Researchers study if children experience a change in neurocognitive function due to head impacts from playing tackle football.
Contact sports being played by children are still a concern among medical professionals and parents. Experiencing head impacts can lead to short- and/or long-term neurocognitive effects.
In a study published by the Journal of Neurotrauma, children who played tackle football, between the ages of nine and 18, were observed after head impacts. The children took a variety of assessments prior to game season. The assessments included balance testing, cognitive testing, parent-reported ADHD symptoms, self-reported behavioural adjustment, symptoms assessment, and vestibular and ocular-motor screening. The assessments were redone after the football season ended in order to test neurocognitive function. The football players wore helmets with sensors throughout their games and practices. The sensors indicated when a sub-concussive head impact occurred.
Results showed that head impacts had no effect on neurocognitive function over two years of playing tackle football. Histories of attention deficit hyperactivity disorder, as well as being of younger age, were predicted to be more impactful on neurocognitive measures than head impacts.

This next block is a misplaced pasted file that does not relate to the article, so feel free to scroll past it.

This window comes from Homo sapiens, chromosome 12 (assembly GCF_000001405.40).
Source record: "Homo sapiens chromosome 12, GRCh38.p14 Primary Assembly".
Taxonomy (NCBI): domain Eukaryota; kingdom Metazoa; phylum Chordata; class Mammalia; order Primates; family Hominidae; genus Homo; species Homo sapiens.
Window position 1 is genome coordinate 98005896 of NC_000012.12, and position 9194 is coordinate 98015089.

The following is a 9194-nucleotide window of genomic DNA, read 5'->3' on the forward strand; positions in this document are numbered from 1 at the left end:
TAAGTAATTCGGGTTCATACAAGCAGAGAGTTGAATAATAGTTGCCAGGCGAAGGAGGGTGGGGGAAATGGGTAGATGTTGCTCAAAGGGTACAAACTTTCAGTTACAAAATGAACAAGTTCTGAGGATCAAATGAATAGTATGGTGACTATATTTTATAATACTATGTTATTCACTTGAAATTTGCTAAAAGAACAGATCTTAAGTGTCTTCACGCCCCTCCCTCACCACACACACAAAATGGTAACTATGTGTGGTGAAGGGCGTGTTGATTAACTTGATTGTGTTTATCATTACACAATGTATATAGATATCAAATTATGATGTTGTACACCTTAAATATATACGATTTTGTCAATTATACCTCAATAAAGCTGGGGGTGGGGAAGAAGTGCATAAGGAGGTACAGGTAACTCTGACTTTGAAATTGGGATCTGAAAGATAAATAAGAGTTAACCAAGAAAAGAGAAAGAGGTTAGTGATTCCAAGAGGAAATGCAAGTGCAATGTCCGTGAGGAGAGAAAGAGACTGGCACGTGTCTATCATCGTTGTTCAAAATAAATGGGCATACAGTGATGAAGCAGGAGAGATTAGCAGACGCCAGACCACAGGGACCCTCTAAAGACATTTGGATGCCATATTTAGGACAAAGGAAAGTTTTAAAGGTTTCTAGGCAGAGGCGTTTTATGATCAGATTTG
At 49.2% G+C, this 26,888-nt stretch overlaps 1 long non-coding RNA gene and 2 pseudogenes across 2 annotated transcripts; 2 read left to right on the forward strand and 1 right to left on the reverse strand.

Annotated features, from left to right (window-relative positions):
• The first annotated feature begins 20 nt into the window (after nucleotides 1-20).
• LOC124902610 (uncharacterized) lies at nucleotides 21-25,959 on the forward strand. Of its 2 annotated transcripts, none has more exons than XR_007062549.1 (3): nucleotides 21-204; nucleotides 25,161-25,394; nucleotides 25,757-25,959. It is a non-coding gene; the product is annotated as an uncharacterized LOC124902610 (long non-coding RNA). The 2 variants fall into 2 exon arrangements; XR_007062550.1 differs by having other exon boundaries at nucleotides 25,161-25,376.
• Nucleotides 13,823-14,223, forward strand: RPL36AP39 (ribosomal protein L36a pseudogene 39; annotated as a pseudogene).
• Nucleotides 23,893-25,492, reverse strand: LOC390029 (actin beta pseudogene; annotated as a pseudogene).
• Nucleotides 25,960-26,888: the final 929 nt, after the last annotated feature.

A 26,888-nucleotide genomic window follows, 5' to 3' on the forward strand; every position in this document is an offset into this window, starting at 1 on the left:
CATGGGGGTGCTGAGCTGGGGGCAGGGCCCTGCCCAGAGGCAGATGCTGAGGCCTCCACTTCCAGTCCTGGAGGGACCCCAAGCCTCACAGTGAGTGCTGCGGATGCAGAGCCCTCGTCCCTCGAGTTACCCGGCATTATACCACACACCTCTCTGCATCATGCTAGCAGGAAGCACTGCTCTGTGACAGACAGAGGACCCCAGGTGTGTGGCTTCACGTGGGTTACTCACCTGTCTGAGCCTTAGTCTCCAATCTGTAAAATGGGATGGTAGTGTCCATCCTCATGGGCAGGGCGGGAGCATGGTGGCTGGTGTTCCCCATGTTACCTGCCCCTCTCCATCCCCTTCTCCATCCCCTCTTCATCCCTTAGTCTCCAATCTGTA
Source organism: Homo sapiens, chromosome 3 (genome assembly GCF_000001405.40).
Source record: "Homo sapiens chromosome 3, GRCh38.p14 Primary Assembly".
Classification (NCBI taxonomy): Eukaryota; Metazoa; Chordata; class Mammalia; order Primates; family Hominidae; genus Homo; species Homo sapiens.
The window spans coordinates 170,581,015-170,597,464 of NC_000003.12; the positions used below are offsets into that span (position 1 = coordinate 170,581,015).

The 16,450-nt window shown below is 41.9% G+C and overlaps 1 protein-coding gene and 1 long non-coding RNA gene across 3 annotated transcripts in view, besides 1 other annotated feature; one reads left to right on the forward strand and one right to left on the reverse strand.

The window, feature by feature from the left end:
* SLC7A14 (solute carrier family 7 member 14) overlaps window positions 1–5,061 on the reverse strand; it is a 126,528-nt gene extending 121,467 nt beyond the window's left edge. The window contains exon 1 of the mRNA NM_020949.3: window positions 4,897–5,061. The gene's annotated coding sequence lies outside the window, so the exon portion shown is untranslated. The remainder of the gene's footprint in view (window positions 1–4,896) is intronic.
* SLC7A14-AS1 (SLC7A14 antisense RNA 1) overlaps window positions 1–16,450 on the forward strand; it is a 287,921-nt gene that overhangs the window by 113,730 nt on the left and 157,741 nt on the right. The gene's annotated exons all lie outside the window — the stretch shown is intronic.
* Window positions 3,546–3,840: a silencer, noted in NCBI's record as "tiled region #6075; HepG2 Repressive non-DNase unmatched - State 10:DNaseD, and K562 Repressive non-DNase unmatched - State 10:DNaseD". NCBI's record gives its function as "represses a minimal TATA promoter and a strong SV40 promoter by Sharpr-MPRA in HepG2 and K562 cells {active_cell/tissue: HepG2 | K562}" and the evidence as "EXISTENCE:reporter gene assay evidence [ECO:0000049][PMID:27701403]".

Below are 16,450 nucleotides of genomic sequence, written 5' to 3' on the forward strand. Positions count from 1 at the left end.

Contact sports and repeated head impacts are still a major concern when it comes to neurocognitive function, especially among children. The study mentions that testing neurocognitive function well after head impacts could show changes. With this being said, more studies should be considered to test for postponed effects. Researchers have released results from the first two years of the study; they plan on studying this topic for another two years.
Written by Laura Laroche, HBASc, Medical Writer
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Sean C. Rose, Keith Owen Yeates, Joseph T. Nguyen, Matthew T. McCarthy, Patrick M.Ercole, and Natalie M. Pizzimenti. (2019). Neurocognitive Function and Head Impact Burden over Two Seasons of Youth Tackle Football. Journal of Neurotrauma. Published Online: 17 Jun 2019 https://doi.org/10.1089/neu.2019.6519
Study finds no correlation between brain function & head impacts after 2 seasons of tackle football. 2019, https://www.eurekalert.org/pub_releases/2019-07/nch-sfn071019.php, assessed 11 June, 2019.
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